GREG GIANFORTE: “Recognizing that property taxes are driven by local expenses and voter approved mill levies, we need to look at why expenses are going up and what we can do to mitigate that.”

CORIN CATES-CARNEY: How does Gianforte propose limiting what counties can do with their taxes?

SHAYLEE RAGAR: Well, Gianforte created a second task force to look specifically at property taxes, and he says he looks forward to considering what they come up with.

CORIN CATES-CARNEY: I want to ask about another issue that is sure to dominate debate next legislative session and that’s Medicaid expansion, that’s the broad subsidized health coverage that can be offered to adults and families. And state lawmakers will be voting on whether to continue the program or not.

Where does Gianforte stand on that issue?

SHAYLEE RAGAR: Right, Medicaid expansion will sunset in 2025 if the Legislature does not reauthorize it. Gianforte says he supports reauthorizing Medicaid expansion, with the caveat that it must include work requirements for adults who aren’t disabled or caretakers.

GREG GIANFORTE: “We need it in place. But I’m also concerned about the potential dependency it creates for able-bodied adults and adults who have dependent children.” 

SHAYLEE RAGAR: In 2019, the Montana Legislature reauthorized Medicaid expansion with work requirements for recipients, but the Biden Administration rejected those requirements.

However, if there’s a new Republican president in office in 2025, it could be a different story.

CORIN CATES-CARNEY: Gotcha, so Gianforte, with a caveat, supports Medicaid expansion – but not all Republicans do. In fact, more than 70 GOP lawmakers voted against it in 2019. What does that tell us?

SHAYLEE RAGAR: Gianforte is more moderate than some of the state’s more hardline Republicans. And that’s actually why Rep. Tanner Smith is challenging him. Smith says he made that decision last legislative session.

TANNER SMITH: “I was there about two weeks and I said, I’ve got to be governor because I saw first hand what the lobbyists were doing, that Gov. Gianforte working with the solutions caucus which are the softer Republicans in the middle, you know that they were having some real bad policies coming out of Helena.”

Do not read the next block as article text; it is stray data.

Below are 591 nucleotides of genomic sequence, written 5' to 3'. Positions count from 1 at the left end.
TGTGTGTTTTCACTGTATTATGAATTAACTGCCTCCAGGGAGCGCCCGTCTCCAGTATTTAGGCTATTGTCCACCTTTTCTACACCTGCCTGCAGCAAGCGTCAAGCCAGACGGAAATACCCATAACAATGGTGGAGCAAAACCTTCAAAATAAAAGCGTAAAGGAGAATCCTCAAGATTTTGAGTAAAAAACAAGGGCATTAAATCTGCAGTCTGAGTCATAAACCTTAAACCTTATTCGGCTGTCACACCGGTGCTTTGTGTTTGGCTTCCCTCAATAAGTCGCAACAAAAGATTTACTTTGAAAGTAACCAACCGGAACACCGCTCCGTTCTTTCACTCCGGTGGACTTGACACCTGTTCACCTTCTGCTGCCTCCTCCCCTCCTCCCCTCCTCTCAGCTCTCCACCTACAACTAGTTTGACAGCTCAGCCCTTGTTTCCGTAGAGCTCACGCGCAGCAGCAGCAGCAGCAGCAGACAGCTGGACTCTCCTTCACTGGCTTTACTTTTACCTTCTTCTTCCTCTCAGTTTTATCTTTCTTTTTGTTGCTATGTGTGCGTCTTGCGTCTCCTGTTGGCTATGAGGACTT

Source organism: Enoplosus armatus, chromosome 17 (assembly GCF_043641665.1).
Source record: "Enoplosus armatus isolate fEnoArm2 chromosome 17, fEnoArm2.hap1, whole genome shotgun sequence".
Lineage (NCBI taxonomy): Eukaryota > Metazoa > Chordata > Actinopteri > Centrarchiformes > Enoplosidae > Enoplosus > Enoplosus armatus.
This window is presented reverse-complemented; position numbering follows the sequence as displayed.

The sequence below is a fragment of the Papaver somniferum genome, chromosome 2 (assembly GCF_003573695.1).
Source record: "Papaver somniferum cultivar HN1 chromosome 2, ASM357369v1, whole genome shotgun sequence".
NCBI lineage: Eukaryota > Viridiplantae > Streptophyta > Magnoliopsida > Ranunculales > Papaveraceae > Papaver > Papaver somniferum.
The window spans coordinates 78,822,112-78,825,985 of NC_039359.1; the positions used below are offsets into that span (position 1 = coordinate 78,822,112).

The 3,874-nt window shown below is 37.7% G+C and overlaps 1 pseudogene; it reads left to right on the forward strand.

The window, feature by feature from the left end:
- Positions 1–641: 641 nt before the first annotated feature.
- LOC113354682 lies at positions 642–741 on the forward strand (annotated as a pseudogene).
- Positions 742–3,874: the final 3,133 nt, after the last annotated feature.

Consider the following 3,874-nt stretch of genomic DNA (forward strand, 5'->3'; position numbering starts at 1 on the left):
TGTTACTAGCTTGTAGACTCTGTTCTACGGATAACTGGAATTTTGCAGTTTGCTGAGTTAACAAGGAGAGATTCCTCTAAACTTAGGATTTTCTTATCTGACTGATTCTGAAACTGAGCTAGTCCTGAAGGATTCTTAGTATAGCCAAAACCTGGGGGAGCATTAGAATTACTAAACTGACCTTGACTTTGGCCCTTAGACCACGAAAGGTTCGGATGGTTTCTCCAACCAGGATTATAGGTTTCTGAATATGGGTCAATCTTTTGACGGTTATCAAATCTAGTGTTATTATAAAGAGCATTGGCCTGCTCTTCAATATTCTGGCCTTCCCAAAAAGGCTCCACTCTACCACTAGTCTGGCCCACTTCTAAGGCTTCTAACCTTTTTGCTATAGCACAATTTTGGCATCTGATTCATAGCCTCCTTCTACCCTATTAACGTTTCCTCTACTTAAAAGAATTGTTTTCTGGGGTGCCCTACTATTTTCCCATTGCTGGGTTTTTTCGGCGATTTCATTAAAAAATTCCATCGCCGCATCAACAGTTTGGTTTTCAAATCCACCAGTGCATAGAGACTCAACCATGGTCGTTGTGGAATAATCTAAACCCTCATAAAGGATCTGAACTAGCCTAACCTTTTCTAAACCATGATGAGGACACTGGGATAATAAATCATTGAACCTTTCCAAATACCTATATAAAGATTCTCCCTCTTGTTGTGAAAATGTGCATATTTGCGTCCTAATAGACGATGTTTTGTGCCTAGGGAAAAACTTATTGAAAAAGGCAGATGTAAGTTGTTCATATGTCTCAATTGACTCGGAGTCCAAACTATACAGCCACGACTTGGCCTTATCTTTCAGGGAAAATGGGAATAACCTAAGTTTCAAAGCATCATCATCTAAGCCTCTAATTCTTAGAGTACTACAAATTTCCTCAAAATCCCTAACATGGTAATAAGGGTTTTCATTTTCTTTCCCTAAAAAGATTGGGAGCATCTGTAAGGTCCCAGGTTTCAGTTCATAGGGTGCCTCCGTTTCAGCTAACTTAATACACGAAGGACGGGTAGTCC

SHAYLEE RAGAR: Smith says he would veto Medicaid expansion if it got to his desk as governor.

CORIN CATES-CARNEY: What do we know about Smith?

SHAYLEE RAGAR: Smith was first elected to the statehouse in 2022. Before that, he served on his local school board in the Flathead. He also owns and operates an excavation business in Lakeside.

Smith says Gianforte is not a conservative. His main campaign platforms revolve around boosting natural resource extraction, regulating the recreational marijuana industry more tightly and addressing illegal immigration in the state.

TANNER SMITH: “We can use our national guard dressed in plain clothes to stop and frisk these folks.”

CORIN CATES-CARNEY: How does Smith’s campaign finance efforts compare?

SHAYLEE RAGAR: Smith has raised just a fraction of the amount of money Gianforte has for his campaign. And Gianforte has held state public office now since 2017, giving him quite an advantage in name recognition.

CORIN CATES-CARNEY: Ok, let’s turn to Democrat Ryan Busse. What do we know about him?

SHAYLEE RAGAR: Busse is a political newcomer, he hasn’t held public office before. But he’s not new to the public eye. Busse used to be a top firearms industry executive, before he says he became disillusioned with what he calls radicalization in the industry. He wrote a book criticizing that, called Gunfight, and that gained national attention.

In the months leading up to his campaign announcement, Busse was also a vocal critic of Gianforte and his policies.

CORIN CATES-CARNEY: So why did Busse decide to run?

SHAYLEE RAGAR: Busse says he was dismayed but the way he saw Montana changing. He originally grew up on a farm in Kansas, but moved to Montana about 30 years ago and raised his sons here.

RYAN BUSSE: “Once you stepped into Montana, everybody was equal. And the ways in which our state is being turned into this playground for billionaires now have me really worried, and that beautiful small ‘d’ democracy in Montana is in peril and I think I’m called to stand up and address that.”

SHAYLEE RAGAR: Busse’s campaign slogan is “get your Montana back,” and he’s largely focused on pointing out ways he thinks Gianforte has influenced negative change here.

CORIN CATES-CARNEY: What are some of his chief criticisms of Gianforte?